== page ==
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OP031 Clinical effectiveness, safety and immunogenicity of anti-TNF therapy in Crohn’s disease: 12-month data from the PANTS study

N.A. Kennedy1*, G. Heap1,2, B. Hamilton1, G.J. Walker1, C. Bewshea1, S. Bouri3, J. Goodhand1, PANTS Investigator Consortium, T. Ahmad1

1University of Exeter, IBD Pharmacogenetics, Exeter, UK, 2Abbvie, Chicago, USA, 3St Mark’s Hospital, IBD Unit, London, UK

Background

PANTS (Personalised Anti-TNF Therapy in Crohn’s disease [CD]) is a 3-year prospective observational UK-wide study investigating primary non-response (PNR), loss of response and adverse drug reactions to infliximab (IFX: Remicade [REM], CT-P13) and adalimumab (ADL: Humira). We now report the week 54 clinical effectiveness and safety outcomes, and immunogenicity data to date.

Methods

Inclusion criteria included: CD patients aged ≥6 years, active inflammatory disease (raised CRP [>3 mg/l] or calprotectin [≥50 µg/g]) and no prior anti-TNF therapy. PNR was defined at week 12–14 as a requirement for ongoing steroids, or both HBI failed to fall by ≥3 points or to ≤4 and CRP failed to fall by ≥50% or to ≤3 mg/l. Remission was defined at weeks 14 and 54 as HBI ≤3 points and CRP ≤3 mg/l and no concomitant steroids. Patients who stopped drug other than for elective withdrawal, pregnancy or loss to follow-up were regarded as treatment failures for subsequent endpoints. In children, short PCDAI was used. Drug (DL) and anti-drug antibody (ADA) levels were measured using the IDKmonitor® drug tolerant ELISA assays. Immunogenicity was defined as ADA titre ≥10 AU/ml + undetectable DL.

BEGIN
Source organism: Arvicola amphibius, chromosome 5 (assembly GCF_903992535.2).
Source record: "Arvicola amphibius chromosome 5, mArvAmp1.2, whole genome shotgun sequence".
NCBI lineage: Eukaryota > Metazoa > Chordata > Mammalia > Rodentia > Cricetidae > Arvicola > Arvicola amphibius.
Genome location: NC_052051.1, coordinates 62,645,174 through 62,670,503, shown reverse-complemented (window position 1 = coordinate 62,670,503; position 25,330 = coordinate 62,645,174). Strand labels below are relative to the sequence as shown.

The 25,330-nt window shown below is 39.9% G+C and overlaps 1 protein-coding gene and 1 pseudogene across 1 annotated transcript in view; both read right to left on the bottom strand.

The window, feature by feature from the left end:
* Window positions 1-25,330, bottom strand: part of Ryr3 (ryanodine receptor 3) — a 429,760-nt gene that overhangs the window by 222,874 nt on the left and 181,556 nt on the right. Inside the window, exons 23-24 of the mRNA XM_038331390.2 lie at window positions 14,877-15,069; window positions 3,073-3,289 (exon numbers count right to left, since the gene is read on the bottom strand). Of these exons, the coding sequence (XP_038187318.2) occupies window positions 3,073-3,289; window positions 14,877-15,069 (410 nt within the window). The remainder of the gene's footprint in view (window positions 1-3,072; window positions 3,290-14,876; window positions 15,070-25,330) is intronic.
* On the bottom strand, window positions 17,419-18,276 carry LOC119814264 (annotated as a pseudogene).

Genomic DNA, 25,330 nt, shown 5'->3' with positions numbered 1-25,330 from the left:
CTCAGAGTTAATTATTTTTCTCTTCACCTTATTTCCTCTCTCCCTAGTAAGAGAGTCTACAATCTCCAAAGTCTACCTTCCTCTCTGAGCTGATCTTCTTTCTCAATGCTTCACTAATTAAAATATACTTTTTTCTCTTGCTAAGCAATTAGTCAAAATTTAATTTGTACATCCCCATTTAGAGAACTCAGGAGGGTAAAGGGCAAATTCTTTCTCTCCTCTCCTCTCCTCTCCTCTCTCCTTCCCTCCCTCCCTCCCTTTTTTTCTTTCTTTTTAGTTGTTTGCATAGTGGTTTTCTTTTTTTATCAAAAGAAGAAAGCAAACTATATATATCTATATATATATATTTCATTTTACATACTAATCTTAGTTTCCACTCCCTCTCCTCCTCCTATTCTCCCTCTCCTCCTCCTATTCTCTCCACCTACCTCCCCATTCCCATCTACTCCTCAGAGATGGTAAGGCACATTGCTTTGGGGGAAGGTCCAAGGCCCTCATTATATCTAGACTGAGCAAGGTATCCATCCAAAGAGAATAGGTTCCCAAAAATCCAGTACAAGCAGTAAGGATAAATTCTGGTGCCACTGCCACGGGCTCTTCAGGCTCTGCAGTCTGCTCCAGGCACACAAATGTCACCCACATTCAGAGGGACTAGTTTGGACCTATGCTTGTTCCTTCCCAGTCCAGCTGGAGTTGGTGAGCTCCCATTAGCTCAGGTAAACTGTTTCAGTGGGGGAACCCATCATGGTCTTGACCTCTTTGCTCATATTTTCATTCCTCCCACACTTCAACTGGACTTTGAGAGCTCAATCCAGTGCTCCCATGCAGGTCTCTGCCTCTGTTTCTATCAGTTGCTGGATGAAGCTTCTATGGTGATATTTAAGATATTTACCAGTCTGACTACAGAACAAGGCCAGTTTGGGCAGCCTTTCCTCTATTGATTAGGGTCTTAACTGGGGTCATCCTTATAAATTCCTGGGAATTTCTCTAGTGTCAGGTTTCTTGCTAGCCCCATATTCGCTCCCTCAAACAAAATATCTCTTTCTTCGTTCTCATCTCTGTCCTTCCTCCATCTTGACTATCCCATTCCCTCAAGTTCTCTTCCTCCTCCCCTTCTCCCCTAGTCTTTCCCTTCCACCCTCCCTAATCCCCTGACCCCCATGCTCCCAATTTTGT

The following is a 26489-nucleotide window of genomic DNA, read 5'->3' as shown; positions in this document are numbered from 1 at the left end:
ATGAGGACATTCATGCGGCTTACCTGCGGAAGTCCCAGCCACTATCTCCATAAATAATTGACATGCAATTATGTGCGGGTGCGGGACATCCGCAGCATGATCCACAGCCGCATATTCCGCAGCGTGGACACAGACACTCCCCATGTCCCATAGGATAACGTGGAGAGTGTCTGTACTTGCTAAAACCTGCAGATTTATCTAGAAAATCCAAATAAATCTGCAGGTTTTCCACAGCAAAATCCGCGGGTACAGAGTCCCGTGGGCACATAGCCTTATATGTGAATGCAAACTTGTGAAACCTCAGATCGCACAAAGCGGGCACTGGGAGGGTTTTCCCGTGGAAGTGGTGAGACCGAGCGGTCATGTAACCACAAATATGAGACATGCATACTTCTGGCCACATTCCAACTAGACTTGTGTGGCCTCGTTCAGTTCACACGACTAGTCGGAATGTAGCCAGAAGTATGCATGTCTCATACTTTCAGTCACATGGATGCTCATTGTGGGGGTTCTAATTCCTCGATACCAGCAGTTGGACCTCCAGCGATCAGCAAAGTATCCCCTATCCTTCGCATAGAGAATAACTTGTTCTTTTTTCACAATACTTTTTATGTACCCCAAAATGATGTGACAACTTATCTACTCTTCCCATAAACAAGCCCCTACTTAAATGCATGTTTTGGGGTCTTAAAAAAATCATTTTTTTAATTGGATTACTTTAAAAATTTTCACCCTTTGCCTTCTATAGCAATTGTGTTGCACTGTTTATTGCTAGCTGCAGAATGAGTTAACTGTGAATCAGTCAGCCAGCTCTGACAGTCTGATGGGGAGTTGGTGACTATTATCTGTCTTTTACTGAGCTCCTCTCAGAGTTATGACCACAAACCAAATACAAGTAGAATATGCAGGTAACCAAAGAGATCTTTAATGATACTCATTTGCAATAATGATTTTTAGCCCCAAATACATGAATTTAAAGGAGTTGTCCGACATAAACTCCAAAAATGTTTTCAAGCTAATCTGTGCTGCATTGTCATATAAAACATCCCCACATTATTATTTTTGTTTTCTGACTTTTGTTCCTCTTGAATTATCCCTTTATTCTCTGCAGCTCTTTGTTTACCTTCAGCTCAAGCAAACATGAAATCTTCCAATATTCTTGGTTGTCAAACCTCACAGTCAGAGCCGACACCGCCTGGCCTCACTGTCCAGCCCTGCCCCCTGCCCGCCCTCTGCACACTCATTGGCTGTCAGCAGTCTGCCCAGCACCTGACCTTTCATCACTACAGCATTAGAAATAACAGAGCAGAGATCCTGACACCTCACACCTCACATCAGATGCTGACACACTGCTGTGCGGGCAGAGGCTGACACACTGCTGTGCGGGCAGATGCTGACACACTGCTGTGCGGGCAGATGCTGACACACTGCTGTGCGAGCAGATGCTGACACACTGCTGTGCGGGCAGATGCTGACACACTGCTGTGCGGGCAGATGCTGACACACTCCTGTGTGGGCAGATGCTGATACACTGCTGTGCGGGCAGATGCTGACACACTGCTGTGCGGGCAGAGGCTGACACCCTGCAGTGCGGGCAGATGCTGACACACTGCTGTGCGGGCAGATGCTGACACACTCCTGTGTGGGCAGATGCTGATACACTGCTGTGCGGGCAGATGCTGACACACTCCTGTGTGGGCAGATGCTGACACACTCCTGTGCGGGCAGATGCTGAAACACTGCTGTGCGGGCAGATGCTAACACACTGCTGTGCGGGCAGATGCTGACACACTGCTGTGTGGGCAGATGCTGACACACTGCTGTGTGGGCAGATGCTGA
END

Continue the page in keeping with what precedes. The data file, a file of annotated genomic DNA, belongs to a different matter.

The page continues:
Results

A total of 1601 (49% male, median age 33 years [IQR 23–47]) eligible patients were recruited from 118 sites. Patients were treated with IFX (751 [47%]: REM, 200 [12%] CT-P13) or ADL (650 [41%]). Baseline characteristics included: median disease duration 3 years (IQR 1–10); steroids 27%, azathioprine 44%, mercaptopurine 8%, methotrexate 5%; median CRP in IFX 9 mg/l (IQR CI 3–24) and 6 mg/l (IQR 2–14) in ADL. PNR at week 12–14 was 21%, 21% and 26% in the REM, CT-P13 and ADL treated patients respectively. PNR was associated with older age (p = 0.0004), higher BMI (p = 0.03) and low DL (p < 0.0001 for IFX and ADL). Week 54 remission rate was 40%, 40% and 34% of the REM, CT-P13 and ADL treated patients, respectively. At week 54, the immunogenicity rate for REM, CT-P13 and ADL was 26%, 28% and 11% rising to 42%, 38% and 23% by 3 years respectively (IFX vs. ADL p < 0.0001, Remicade vs. CT-P13 p = 0.25). Immunogenicity was associated with non-remission at week 54 (p < 0.0001 for both IFX and ADL). Immunomodulator use reduced the risk of immunogenicity for both IFX (HR=0.37, p < 0.0001) and ADL (HR=0.34, p < 0.0001). 140 patients (9%) withdrew from drug for serious adverse events including five who died, three from CD and two from possibly drug-related acute respiratory illness.

Conclusion

This is the largest prospective real-life study of anti-TNF therapy in IBD. We report the clinical effectiveness and safety of REM, CT-P13, and ADL and the rate and clinical impact of immunogenicity. This cohort provides a unique bioresource for down-stream multi-omic studies investigating personalised approaches to anti-TNF therapy.